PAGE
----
The 20 Best Albums of 2021

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There isn’t much to say about 2021 that hasn’t already been said somewhere - it was chaotic, bizarre and unprecedented across all walks of life, and music in all its forms was hit hard. 

We sure did get some great music out of it all, though, the recorded medium was as vital to us as it has ever been. Without further ado, here are our top 20 favourite albums of the year.

20. Lisa Gerrard & Jules Maxwell – Burn

Burn is such a different and diverse record. It’s a powerful combination of electronic cinematic soundscapes and alternative, transcendental world music. Burn is seven remarkable tracks like auditory Seven Wonders of the World; mystical, mesmerising and unique.

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19. Low - Hey What?


18. The War on Drugs - I Don't Live Here Anymore

It feels like a fork in the road for Granduciel on this album, with major change afoot. Despite the clear signs of pain & upheaval with song titles such as ‘Wasted’, ‘Victim’ and ‘Change’, the LP is not without anthemic moments of optimism and hope. It is fitting that the album closes on a track such as ‘Occasional Rain’ with the realisation that periods of joy are always interspersed with sadness - an inescapable truth, and Granduciel has never shied away from speaking and singing this truth. For sure, the brilliance of LaMarca & Granduciel’s heavenly guitar riffs and Dave Hartley’s flawless bass line are very present.

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17. Sleaford Mods – Spare Ribs

In this dire world situation, Sleaford Mods deliver a soundtrack for Covid and a treatise on the working man’s existential angst over the world's current state. Underneath the flash of the 24 hr news cycle’s scare porn, the Sleaford Mods provide a true picture of life during a pandemic and suggest that we will make it out the other side if we can use our common sense.

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16. Gary Numan – Intruder

There is no doubt that this is a heavy, serious listen, with a rhythm that doesn’t stray too far off-beam from the industrial, synth foundation of Numan’s work. The production by Ade Fenton is super-slick, creating a wall of deafening sound, and Numan shows no sign of pulling back or slowing down. Although the message of the album is hardly visionary, it remains utterly shocking and devastating, which can be difficult to sit at ease with. However, the subject matter is something that should make all of us uncomfortable to begin to get people to take action and make a change in their own lives, no matter how little that change is. The time for talking is over; the time for action is urgently upon us.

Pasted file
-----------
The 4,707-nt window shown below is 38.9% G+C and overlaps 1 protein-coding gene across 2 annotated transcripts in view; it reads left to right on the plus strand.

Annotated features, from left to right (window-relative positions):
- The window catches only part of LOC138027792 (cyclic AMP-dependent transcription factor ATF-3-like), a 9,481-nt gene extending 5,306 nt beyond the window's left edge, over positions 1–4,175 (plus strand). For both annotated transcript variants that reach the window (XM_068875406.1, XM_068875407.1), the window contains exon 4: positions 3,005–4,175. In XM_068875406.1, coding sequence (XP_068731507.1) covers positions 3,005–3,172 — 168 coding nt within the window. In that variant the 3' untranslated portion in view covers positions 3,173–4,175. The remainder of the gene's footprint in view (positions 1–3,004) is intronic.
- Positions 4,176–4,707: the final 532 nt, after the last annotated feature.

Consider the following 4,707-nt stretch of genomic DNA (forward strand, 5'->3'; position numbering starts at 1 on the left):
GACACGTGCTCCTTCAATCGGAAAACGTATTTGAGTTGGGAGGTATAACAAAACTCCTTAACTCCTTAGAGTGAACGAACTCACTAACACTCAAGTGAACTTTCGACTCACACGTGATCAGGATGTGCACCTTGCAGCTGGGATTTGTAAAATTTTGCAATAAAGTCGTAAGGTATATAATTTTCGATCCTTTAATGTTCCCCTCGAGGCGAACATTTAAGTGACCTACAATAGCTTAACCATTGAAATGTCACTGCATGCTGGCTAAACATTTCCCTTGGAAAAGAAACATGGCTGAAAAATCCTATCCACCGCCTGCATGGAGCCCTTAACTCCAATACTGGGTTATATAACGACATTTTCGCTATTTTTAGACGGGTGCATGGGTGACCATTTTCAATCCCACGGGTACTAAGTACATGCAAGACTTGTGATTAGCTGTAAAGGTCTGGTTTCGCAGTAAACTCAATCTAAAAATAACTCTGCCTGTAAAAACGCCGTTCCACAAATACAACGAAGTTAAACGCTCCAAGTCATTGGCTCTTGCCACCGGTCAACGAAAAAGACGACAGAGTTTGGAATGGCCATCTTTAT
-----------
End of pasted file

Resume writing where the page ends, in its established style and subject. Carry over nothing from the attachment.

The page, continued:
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15. Kings of Leon – When You See Yourself

For millennials, especially British millennials, the Kings of Leon has more than proved their worth through their first two LP’s. The commercial success of their fourth was the icing on the cake. Provided they make a timely return to the festival circuit when it is next possible, their legacy is guaranteed.  The songs across When You See Yourself, where the lyrics and music are in unison with the often shy frontman Caleb painting a more intimate portrait of himself, will undoubtedly prove to be additional arrows to Kings of Leon’s bow of success.

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14. The Lucid Dream – The Deep End

Following on from something that sounds more suited to being pumped out of the speakers in a club, the loud acoustic strums that open the closing 'High And Wild' would have many listeners forgetting that they are listening to an album by the same people. However, rules are something that The Lucid Dream have become impeccably good at breaking, and ending an album of acid house, techno, hip hop, dub, and drum n bass with a psychedelic folk epic is the sort of thing they have allowed themselves the freedom to do. And freedom is indeed the exact vibe the track evokes as the ship sails out of The Deep End and off into the sunset.

It can only make you wonder what they are planning next. One of the greatest expressions of versatility that you will hear this year, The Deep End sees The Lucid Dream stepping up to a whole new level.

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13. Inhaler – It Won't Always Be Like This

Inhaler has made one hell of a debut album, which will undoubtedly ensure their continued relevancy and success within the Irish music scene and beyond. With the notable exception of the penultimate song, “What a Strange Time to Be Alive”, any of the songs on this record have the potential to be a big radio hit. There is a real sense of sincerity and thought put into the lyrics, but they are left open-ended enough for multiple interpretations of their meanings to be had.

There is a willingness to experiment with different genre style marks from song-to-song, while still delivering the expected indie-pop earworms. If you have been losing interest in indie rock, it would be worth checking out It Won’t Always Be Like This. It injects some new colour and vibrancy into the genre.

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12. Crowded House - Dreamers Are Waiting